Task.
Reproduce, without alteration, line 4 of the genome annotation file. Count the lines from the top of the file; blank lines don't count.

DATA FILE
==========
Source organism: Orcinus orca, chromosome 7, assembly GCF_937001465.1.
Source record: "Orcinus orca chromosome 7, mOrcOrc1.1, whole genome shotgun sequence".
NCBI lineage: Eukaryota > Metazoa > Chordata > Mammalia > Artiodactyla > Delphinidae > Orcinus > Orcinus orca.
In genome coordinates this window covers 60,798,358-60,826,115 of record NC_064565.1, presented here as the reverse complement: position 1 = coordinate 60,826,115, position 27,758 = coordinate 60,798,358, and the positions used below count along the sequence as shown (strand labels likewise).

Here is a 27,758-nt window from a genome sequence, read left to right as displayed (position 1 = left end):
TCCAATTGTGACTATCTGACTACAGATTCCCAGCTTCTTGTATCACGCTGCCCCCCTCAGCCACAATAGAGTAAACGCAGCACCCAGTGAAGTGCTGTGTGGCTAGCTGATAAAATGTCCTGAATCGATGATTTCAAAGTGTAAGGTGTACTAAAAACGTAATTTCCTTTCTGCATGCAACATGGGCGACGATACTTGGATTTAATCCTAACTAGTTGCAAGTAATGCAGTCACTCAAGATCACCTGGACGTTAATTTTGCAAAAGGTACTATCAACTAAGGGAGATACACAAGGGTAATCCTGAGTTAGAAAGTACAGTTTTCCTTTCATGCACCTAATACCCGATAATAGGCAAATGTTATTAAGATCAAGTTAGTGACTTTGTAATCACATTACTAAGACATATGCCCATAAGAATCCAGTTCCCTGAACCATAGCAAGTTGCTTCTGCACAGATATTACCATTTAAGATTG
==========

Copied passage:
In genome coordinates this window covers 60,798,358-60,826,115 of record NC_064565.1, presented here as the reverse complement: position 1 = coordinate 60,826,115, position 27,758 = coordinate 60,798,358, and the positions used below count along the sequence as shown (strand labels likewise).